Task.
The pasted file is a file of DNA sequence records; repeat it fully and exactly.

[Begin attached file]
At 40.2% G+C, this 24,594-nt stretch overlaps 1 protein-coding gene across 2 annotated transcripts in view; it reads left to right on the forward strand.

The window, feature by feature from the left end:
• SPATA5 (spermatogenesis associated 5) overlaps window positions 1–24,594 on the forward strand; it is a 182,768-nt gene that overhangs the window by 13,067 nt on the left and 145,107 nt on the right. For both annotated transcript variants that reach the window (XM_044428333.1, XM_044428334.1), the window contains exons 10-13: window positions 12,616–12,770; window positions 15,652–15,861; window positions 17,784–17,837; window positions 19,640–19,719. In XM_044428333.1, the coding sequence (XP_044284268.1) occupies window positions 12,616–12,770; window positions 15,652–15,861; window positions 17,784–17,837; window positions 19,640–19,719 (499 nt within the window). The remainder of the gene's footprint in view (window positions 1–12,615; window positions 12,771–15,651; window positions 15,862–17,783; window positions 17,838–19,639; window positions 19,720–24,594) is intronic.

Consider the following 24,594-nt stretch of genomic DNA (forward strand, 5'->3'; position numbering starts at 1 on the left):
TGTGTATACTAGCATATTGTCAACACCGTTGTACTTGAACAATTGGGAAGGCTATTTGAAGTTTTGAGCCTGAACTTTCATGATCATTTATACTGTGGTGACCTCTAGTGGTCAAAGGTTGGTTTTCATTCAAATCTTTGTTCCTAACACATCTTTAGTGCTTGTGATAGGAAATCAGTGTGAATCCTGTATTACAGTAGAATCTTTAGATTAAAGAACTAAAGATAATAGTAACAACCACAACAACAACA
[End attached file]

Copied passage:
At 40.2% G+C, this 24,594-nt stretch overlaps 1 protein-coding gene across 2 annotated transcripts in view; it reads left to right on the forward strand.

The window, feature by feature from the left end:
• SPATA5 (spermatogenesis associated 5) overlaps window positions 1–24,594 on the forward strand; it is a 182,768-nt gene that overhangs the window by 13,067 nt on the left and 145,107 nt on the right. For both annotated transcript variants that reach the window (XM_044428333.1, XM_044428334.1), the window contains exons 10-13: window positions 12,616–12,770; window positions 15,652–15,861; window positions 17,784–17,837; window positions 19,640–19,719. In XM_044428333.1, the coding sequence (XP_044284268.1) occupies window positions 12,616–12,770; window positions 15,652–15,861; window positions 17,784–17,837; window positions 19,640–19,719 (499 nt within the window). The remainder of the gene's footprint in view (window positions 1–12,615; window positions 12,771–15,651; window positions 15,862–17,783; window positions 17,838–19,639; window positions 19,720–24,594) is intronic.

Consider the following 24,594-nt stretch of genomic DNA (forward strand, 5'->3'; position numbering starts at 1 on the left):
TGTGTATACTAGCATATTGTCAACACCGTTGTACTTGAACAATTGGGAAGGCTATTTGAAGTTTTGAGCCTGAACTTTCATGATCATTTATACTGTGGTGACCTCTAGTGGTCAAAGGTTGGTTTTCATTCAAATCTTTGTTCCTAACACATCTTTAGTGCTTGTGATAGGAAATCAGTGTGAATCCTGTATTACAGTAGAATCTTTAGATTAAAGAACTAAAGATAATAGTAACAACCACAACAACAACA